Court summons Delhi CM Kejriwal on March 16 after fresh complaint by ED

Arvind Kejriwal
Arvind Kejriwal

New Delhi | A Delhi court on Thursday issued summons to Chief Minister Arvind Kejriwal on a fresh complaint by the ED for evading its summonses in a money laundering case related to the alleged excise scam, saying there were "sufficient grounds" for proceeding against him.

Additional Chief Metropolitan Magistrate Divya Malhotra directed Kejriwal to appear before the court on March 16.

The judge passed the order on the Enforcement Directorate's (ED) complaint seeking prosecution of Kejriwal for repeatedly evading summonses on January 12 and 31 and February 14.

The judge observed that under various sections of the Prevention of Money Laundering Act (PMLA), the person summoned is bound to comply, and the law enables prosecution of those who don't.

“Thus, as per the mandate of the Act, the respondent/ proposed accused was legally bound to comply with the summons but allegedly he failed to do so. In view thereof, the complaint accompanied by the supporting documents discloses all the necessary ingredients constituting the offence punishable under law,” the judge said.

The judge noted that even though it was only a second ED complaint against Kejriwal with similar allegations, there was merit in the argument of the complainant that every non-compliance of the summons issued by a public servant would amount to a separate offence.

“To sum up, from the contents of the complaint and the material placed on record, prima facie offence under Section 174 of the IPC is made out and there are sufficient grounds for proceeding under Section 204 of the CrPC. Accordingly, issue summons to accused Arvind Kejriwal for the offence under Section 174 of the IPC for March 16, 2024,” the judge said.

The ED claimed in its complaint that to unearth the role of others who might be involved in the case, including that of Kejriwal, and to trace further proceeds of the crime, the investigating officer (IO) sought to examine him for which the summonses were issued.

Although a total of eight summonses were issued to Kejriwal requiring him to appear in person, the subject matter of the present complaint are the three summonses -- dated January 12 and 31 and February 14, the ED said, terming the non-compliance of each of these summonses as a separate offence and clubbed together for the purposes of the subject complaint.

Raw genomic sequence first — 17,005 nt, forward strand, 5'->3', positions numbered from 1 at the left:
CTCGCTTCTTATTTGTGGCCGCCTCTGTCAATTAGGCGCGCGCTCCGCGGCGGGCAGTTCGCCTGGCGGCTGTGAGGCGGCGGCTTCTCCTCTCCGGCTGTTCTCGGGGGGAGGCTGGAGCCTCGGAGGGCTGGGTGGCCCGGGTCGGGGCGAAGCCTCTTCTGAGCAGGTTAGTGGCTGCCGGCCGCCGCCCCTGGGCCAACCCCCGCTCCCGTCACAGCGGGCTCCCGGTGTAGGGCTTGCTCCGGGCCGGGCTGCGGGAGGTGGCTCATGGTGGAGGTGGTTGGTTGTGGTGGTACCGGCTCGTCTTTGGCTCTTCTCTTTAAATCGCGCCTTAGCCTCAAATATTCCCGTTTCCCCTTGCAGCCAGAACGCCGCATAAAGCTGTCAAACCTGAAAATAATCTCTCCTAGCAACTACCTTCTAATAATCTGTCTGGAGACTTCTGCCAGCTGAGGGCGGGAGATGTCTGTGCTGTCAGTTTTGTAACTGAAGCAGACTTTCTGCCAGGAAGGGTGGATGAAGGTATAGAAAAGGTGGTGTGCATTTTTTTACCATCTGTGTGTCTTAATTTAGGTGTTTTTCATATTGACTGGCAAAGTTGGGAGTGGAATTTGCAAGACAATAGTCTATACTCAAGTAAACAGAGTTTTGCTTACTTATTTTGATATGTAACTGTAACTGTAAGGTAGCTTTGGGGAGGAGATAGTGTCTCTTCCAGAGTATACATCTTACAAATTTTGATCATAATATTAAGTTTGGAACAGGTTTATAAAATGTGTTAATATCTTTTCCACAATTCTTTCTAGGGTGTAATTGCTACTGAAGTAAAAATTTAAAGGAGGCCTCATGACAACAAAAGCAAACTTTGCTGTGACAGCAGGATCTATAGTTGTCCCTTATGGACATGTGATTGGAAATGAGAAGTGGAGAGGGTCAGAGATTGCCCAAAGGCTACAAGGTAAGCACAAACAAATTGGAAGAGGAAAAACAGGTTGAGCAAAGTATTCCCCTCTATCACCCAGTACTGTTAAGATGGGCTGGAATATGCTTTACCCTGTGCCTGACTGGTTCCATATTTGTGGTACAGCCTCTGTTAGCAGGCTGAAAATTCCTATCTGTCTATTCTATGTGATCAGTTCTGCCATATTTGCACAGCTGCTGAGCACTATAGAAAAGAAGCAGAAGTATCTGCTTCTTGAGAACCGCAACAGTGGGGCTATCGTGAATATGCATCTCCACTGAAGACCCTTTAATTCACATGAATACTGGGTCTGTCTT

“Instead of complying with the summons(es), the respondent sent ‘frivolous’ replies wherein he raised certain objections to the summons and deliberately made one or the other excuse for non-appearance to evade the processes. In this manner, he has avoided the investigation since November 2, 2023 which was the first date fixed for his appearance,” the ED said.

In his replies, Kejriwal had termed the summonses issued to him as “unsustainable in law” as they “failed to disclose the capacity in which he was being called i.e. as a witness or as a suspect or to be suffering from ‘legal deficiencies’ etc.”

The ED claimed before the court that under the law, the IO was not required to disclose the capacity in which a person was being summoned, and at the stage of investigation it would be premature on the part of the agency to label the summoned person either a witness or an accused.

“Thus, aggrieved by repeated omissions and failure to appear in compliance of the summonses, the complainant has filed the present complaint... The proposed accused has intentionally omitted to obey the summons and to attend at the place and time mentioned in the summons which intention is manifest from the objections and queries raised by him in his replies and has therefore, committed the offence,” the ED application said.

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